Tell us about your diagnosis as a child?
When I was born I was born with something called Microtia, which meant that I was born without ears. More scientifically Microtia is a congenital deformity where the pinna (external ear) is underdeveloped.
If and what age were you fitted with a hearing aid or cochlear implant and what was that like?
When I was very young I was made to wear a “headband hearing-aid” which sat on my head like a headband, and it hurt the sides of my head because it had to be on my head tightly, I had this until I was about 8. When I was 8 I was then fitted with a Bone Anchored Hearing Aid, which is now becoming increasingly popular. Because this was relatively new at the time, it took quite a few appointments and meetings at the hospital (it happened in stages). I was a confident child and even though I was scared at having this done, I wouldn’t let anyone know. Being able to hear and not wear the headband hearing aid felt like a new way to live and felt good. I had several weeks off school, but the teachers and my parents were very supportive, I got to play games in the hospital and watch lots of tv.
I have a memory of coming out of surgery, after the sleeping gas and opening my eyes and my mum waiting at the end of my bed. I appreciate that memory because even though mum had to drive lots to the hospital, have lots of meetings and time off work, what she cared about was trying to give me the best opportunities and chances, she knew how much I hated the headband hearing aid but wanted to support the best for me.
Are you oral and if so, what was your experience like learning spoken language?
My mum says that when I was a baby I was fascinated in watching people's lips when they tried to talk to me, she thinks that it was me trying to lip read when I was very young. I was fitted with a headband hearing aid which allowed me to hear but was enrolled in a deaf school. Audiologist then encouraged my mum to enrol me into a very small mainstream school. I had speech-pathologist work with me to ensure I learnt spoken language.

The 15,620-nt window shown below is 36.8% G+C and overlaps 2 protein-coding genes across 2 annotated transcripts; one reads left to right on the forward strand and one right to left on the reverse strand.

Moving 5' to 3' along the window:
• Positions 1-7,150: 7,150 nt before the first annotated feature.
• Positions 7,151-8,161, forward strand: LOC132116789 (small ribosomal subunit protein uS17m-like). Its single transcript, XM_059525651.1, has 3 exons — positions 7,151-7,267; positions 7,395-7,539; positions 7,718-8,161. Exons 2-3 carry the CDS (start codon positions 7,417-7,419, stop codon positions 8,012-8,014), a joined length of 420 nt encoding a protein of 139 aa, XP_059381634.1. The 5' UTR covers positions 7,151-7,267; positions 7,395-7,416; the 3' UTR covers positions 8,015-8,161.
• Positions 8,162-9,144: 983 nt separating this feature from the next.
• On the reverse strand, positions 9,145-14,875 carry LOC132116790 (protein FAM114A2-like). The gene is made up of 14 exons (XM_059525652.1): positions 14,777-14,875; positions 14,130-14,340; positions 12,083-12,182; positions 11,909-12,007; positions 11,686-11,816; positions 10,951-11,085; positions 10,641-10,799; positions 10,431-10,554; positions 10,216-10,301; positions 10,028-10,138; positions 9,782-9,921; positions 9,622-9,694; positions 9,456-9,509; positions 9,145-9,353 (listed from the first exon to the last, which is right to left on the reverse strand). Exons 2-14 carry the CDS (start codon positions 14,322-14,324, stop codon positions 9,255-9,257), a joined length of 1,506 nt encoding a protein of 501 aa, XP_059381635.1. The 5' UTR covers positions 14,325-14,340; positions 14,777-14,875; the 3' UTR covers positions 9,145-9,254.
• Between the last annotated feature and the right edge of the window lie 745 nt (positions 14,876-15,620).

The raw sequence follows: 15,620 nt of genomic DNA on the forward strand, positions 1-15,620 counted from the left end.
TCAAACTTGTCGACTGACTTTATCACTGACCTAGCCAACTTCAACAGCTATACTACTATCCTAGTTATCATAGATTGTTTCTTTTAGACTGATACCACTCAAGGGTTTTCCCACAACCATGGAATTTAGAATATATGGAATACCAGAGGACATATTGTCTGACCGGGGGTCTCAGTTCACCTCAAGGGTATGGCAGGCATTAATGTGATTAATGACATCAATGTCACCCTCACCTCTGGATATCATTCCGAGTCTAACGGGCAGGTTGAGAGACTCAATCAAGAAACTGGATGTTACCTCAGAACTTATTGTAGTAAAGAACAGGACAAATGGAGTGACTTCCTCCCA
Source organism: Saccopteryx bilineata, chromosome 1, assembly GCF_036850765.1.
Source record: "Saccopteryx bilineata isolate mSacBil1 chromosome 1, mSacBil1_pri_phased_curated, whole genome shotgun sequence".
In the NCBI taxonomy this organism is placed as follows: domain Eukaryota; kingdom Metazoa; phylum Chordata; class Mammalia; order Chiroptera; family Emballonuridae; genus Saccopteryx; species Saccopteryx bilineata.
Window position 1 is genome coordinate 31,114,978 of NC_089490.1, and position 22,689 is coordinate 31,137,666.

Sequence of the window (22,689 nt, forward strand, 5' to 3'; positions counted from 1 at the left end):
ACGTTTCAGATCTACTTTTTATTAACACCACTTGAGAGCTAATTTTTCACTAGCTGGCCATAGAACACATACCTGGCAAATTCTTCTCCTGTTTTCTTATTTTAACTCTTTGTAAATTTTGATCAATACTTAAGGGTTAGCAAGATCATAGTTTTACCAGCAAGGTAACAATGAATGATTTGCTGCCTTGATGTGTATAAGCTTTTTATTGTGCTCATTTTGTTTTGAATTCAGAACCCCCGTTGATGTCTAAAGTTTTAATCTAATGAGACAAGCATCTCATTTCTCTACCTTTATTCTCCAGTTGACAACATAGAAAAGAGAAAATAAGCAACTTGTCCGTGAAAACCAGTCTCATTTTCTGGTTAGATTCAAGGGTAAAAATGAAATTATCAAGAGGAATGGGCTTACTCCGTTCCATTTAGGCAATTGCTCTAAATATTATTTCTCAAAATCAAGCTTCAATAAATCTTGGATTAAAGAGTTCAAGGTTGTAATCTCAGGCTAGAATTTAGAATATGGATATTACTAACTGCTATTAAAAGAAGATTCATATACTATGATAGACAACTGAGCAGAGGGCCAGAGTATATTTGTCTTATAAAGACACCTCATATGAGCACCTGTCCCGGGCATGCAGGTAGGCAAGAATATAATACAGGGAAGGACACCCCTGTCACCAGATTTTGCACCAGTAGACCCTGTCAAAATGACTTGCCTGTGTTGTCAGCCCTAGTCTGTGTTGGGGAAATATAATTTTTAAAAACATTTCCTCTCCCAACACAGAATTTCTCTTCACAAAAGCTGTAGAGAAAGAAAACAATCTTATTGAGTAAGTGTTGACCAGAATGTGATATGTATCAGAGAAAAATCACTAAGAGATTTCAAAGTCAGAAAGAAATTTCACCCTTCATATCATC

Do you use Auslan, why did you decide to learn and at what age?
I don’t, but am relearning it now.
How did you communicate within your family and amongst friends?
I communicated with my family and friends through spoken language. Sometimes I ask people to repeat what they said, but people are more than happy too.
Tell us about going to school - what was that like? What were the worries you had that you remember?
I remember going to school was a big experience, I had to learn to adapt to crowds and all sorts of sounds. I remember the assemblies were very loud and I got one-on-one help from Teacher’s aids to ensure I was hearing the content the teacher was teaching. I remember some kids asked what happened to my ears, and telling them I was born like it. I don’t specifically have any ‘worries’ that I remember, but I did have some great friends who did not care about whether I had a hearing aid, or had no ears, and I still have those friends to this day.
I enjoyed my school experience now that I reflect on it, I wish I took more help instead of letting my pride get in the way.
And tell us about going to Uni or TAFE - what was that like?
When I studied higher education I had really accepted who I am, and developed the skills to reach out for support if needed. I did not have as many people ask me what happened to my ears or why I use a hearing-aid, but I openly make jokes to encourage conversation about it. It took a while, but I really love who I am and now understand that being different is not so bad, positive in some situations.
I know when I have not understood/heard something clearly and am able to reach out for help.
The experiences I had when I was younger really helped construct the person I am now.
What influenced your career choices?
I wanted to work with and help people, I have lived experience to support those who feel different.
I love helping people and I love being involved in other people's journeys with their goals. I work with people with disabilities and I think that when they see I’m also someone with a disability that I can understand in a different way. I’m a Personal Trainer (on the weekends) because I’m passionate about working on yourself and despite differences we all want to be healthy and it’s possible for everyone. I also work with autistic children (on the weekends) because I’m passionate about supporting children and families.
Do you love what you do?
I love what I do, because when you see someone reach a goal or a milestone, you can really see how happy it makes them.